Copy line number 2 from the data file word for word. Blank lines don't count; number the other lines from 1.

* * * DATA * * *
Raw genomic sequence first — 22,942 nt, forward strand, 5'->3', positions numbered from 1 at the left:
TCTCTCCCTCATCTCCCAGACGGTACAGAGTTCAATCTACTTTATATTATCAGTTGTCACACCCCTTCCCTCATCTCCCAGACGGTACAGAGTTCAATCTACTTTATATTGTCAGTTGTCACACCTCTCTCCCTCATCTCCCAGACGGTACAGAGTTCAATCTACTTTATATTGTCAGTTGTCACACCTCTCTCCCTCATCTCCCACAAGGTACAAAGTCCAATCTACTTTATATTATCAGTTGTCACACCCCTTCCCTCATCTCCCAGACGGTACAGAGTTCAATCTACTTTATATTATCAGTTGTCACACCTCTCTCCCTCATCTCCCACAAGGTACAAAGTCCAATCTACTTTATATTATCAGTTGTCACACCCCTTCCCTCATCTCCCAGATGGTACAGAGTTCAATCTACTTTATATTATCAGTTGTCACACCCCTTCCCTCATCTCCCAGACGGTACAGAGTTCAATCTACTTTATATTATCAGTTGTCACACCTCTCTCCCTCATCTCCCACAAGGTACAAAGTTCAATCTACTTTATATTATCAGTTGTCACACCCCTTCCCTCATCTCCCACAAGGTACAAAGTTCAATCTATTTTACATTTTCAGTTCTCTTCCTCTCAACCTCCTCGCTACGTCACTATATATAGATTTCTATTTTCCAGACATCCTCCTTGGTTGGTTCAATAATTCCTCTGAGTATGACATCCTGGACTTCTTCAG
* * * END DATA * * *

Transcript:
TCTCTCCCTCATCTCCCAGACGGTACAGAGTTCAATCTACTTTATATTATCAGTTGTCACACCCCTTCCCTCATCTCCCAGACGGTACAGAGTTCAATCTACTTTATATTGTCAGTTGTCACACCTCTCTCCCTCATCTCCCAGACGGTACAGAGTTCAATCTACTTTATATTGTCAGTTGTCACACCTCTCTCCCTCATCTCCCACAAGGTACAAAGTCCAATCTACTTTATATTATCAGTTGTCACACCCCTTCCCTCATCTCCCAGACGGTACAGAGTTCAATCTACTTTATATTATCAGTTGTCACACCTCTCTCCCTCATCTCCCACAAGGTACAAAGTCCAATCTACTTTATATTATCAGTTGTCACACCCCTTCCCTCATCTCCCAGATGGTACAGAGTTCAATCTACTTTATATTATCAGTTGTCACACCCCTTCCCTCATCTCCCAGACGGTACAGAGTTCAATCTACTTTATATTATCAGTTGTCACACCTCTCTCCCTCATCTCCCACAAGGTACAAAGTTCAATCTACTTTATATTATCAGTTGTCACACCCCTTCCCTCATCTCCCACAAGGTACAAAGTTCAATCTATTTTACATTTTCAGTTCTCTTCCTCTCAACCTCCTCGCTACGTCACTATATATAGATTTCTATTTTCCAGACATCCTCCTTGGTTGGTTCAATAATTCCTCTGAGTATGACATCCTGGACTTCTTCAG